It was during the Canadian Arctic Expedition that the first scientific exploration
of the Coppermine
River took place. In February and March 1915 Anderson, Jenness, Johansen,
and Castel travelled up the river by dog team, using a Nome sled and a toboggan.
They carried out biological, geological and archaeological surveys on the lower
third of the river. Johansen studied the dead and dying spruce at the northern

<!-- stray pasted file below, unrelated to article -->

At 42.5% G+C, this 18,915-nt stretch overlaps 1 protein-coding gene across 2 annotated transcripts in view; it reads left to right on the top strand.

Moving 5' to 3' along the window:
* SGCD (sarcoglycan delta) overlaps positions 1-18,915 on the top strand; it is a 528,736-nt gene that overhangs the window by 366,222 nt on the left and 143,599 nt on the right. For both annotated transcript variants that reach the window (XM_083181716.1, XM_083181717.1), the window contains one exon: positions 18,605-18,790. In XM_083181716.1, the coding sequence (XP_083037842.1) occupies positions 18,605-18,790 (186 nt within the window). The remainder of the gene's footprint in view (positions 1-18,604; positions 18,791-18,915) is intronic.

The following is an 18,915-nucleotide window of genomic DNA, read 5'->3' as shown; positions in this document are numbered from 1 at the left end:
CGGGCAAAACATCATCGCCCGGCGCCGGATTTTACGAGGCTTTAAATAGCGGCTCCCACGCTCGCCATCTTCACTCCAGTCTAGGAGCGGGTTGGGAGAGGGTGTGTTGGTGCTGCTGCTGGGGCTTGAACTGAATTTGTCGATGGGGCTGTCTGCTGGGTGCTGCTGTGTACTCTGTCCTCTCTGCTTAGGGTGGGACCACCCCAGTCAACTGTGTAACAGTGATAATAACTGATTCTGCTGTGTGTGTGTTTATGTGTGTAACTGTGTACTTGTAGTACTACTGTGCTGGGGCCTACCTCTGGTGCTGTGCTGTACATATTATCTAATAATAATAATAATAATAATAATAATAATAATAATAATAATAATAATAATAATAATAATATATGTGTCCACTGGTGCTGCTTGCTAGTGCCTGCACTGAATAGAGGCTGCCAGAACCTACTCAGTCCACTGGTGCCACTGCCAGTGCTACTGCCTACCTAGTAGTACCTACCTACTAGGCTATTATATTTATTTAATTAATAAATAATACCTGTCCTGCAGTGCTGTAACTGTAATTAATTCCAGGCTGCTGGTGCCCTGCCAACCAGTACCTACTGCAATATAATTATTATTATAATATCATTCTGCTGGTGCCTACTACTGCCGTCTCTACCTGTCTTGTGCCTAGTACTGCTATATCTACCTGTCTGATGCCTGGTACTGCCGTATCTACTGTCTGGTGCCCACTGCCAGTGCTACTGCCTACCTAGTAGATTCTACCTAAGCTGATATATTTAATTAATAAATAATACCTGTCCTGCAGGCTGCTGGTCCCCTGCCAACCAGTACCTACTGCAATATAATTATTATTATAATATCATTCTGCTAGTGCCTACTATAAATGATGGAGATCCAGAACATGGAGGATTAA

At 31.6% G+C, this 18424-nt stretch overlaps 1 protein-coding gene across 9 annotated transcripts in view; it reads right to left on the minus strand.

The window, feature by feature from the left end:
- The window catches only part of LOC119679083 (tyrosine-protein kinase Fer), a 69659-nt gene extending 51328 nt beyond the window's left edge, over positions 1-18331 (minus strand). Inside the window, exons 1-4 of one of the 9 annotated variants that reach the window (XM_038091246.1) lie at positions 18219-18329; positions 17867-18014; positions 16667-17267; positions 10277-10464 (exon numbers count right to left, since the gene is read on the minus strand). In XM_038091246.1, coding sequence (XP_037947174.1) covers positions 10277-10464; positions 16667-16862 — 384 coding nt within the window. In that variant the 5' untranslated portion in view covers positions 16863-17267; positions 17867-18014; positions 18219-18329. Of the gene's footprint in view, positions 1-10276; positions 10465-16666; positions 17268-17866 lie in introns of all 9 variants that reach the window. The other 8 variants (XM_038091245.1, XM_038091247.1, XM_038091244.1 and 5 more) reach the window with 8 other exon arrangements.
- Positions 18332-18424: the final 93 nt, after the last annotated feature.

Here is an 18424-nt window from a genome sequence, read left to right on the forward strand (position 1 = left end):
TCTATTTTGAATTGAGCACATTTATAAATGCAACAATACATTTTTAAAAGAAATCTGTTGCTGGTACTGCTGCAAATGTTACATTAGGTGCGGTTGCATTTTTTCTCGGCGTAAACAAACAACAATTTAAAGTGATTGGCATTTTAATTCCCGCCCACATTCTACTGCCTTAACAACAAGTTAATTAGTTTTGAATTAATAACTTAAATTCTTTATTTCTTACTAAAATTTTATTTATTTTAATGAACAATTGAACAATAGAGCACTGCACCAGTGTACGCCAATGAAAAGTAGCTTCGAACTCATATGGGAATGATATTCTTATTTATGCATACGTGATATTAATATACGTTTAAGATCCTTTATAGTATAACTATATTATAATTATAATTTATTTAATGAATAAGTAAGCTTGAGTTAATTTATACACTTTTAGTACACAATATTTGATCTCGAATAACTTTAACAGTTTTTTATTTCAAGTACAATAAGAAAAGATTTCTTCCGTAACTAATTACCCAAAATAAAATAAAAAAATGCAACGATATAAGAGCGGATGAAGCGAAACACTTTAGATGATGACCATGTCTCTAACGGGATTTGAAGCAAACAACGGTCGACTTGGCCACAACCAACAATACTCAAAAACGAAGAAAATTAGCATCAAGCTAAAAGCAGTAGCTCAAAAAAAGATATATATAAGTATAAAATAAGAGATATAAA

limit of trees, discovering three species of bark beetles at work in the timber.
Anderson and Castel continued on up the Coppermine to Dismal
Lake and across to Dease Lake. Slowed by soft snow and rough, jagged ice on the
Coppermine and deep soft snow on the Dease, the dogs became exhausted, making
it impossible to reach Great Bear Lake to transfer mail, so they turned back,
reaching Bernard Harbour on 1 April.